Prosthetists in this study noted other areas of practice where sensor-based information may be beneficial. For example, prosthetists noted that prosthesis-mounted monitors could be used with upper-limb patients. In theory, an upper-limb monitoring system could identify prosthetic fit issues before abandonment. Given the high incidence of rejection in upper-limb prosthetics,28 information regarding use and activities could help diagnose problems, identify solutions, and inform prescription practices. Research to investigate monitoring in other areas of prosthetics or orthotics may be warranted.
Each of the prosthetists expressed preferences about how monitor information was presented in clinical reports. They found features in both the integrated and partitioned reports useful. A similar result was reported in a study by Allwood et al., where clinicians were presented with health outcomes data, displayed in multiple formats (e.g., tables, bar charts, and icons). Participants found advantages and disadvantages to each, and generally preferred to have data in more than one form.29 Le et al. conducted a study where 10 physicians were asked to quickly make clinical decisions based on information presented in three different formats (i.e., bar charts, polygon charts, and donut display). Results suggested that the display type influenced decisions made, and similar to this pilot study, preferences varied between participants.10 The method by which health information is displayed also varies between patients and clinicians.30 Customizable reports may allow clinicians or patients to self-select a format that most effectively communicates prosthesis use and activity information. Development of customizable displays may therefore be an important consideration as prosthesis-mounted monitors are translated to clinical practice.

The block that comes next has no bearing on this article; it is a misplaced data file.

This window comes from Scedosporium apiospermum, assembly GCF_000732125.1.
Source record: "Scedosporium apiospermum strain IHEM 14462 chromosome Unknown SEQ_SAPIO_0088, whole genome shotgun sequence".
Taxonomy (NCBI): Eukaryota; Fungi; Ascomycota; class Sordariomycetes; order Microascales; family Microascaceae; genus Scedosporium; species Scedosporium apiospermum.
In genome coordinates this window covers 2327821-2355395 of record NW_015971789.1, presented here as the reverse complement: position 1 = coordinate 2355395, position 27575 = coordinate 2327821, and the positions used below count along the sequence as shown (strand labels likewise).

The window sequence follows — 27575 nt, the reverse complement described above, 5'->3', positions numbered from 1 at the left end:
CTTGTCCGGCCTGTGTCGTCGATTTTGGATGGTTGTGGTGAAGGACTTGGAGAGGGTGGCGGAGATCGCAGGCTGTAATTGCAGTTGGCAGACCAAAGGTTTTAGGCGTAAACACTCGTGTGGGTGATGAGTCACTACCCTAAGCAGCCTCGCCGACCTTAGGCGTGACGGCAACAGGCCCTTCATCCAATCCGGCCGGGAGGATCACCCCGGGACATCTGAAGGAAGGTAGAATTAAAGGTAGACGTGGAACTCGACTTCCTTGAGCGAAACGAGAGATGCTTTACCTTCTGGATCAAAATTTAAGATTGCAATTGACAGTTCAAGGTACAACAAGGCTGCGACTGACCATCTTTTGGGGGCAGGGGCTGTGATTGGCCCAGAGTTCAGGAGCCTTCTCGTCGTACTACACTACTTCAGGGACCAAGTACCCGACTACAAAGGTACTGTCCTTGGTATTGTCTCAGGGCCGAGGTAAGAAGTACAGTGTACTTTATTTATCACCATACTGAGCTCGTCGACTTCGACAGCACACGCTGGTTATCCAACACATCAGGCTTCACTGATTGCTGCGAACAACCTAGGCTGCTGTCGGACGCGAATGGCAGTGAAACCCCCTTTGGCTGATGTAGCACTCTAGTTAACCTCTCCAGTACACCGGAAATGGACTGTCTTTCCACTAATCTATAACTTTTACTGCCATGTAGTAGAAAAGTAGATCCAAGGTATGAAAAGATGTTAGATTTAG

LIMITATIONS AND FUTURE DIRECTIONS
One limitation of this study is the small sample size. However, knowledge gained may inform development of a larger study. For example, clinical applications identified by prosthetists may inform development of a survey to evaluate other clinicians’ opinions of prosthesis monitoring technologies. The small sample in this study also precluded conducting a formal qualitative assessment. Interviews with additional prosthetists would allow researchers to identify codes and themes12 and investigate ideas (e.g., effects of prosthesis use and activity information on patient-prosthetist communication, goal-setting, and clinical decision-making) that surfaced in this pilot study.
Another limitation of this study is that prosthetist participants were less experienced (7.3 years, on average) and younger (34.3 years, on average) than most prosthetists in the United States.31 Estimates and confidence measured in this study may differ from those of prosthetists with more clinical experience. In addition, all three prosthetists in this study had worked with their patients for less than a year. Future studies may wish to include patients with short and long-term clinical relationships in order to determine whether length of relationship is associated with greater estimate accuracy. This study also paired each prosthetist with only one patient. Future studies may include multiple patients for each prosthetist to determine whether estimate accuracy varies, and identify which factors (e.g., cognitive ability and communication style) are associated with less accurate estimates (and thus indicate which patients may be candidates for monitoring).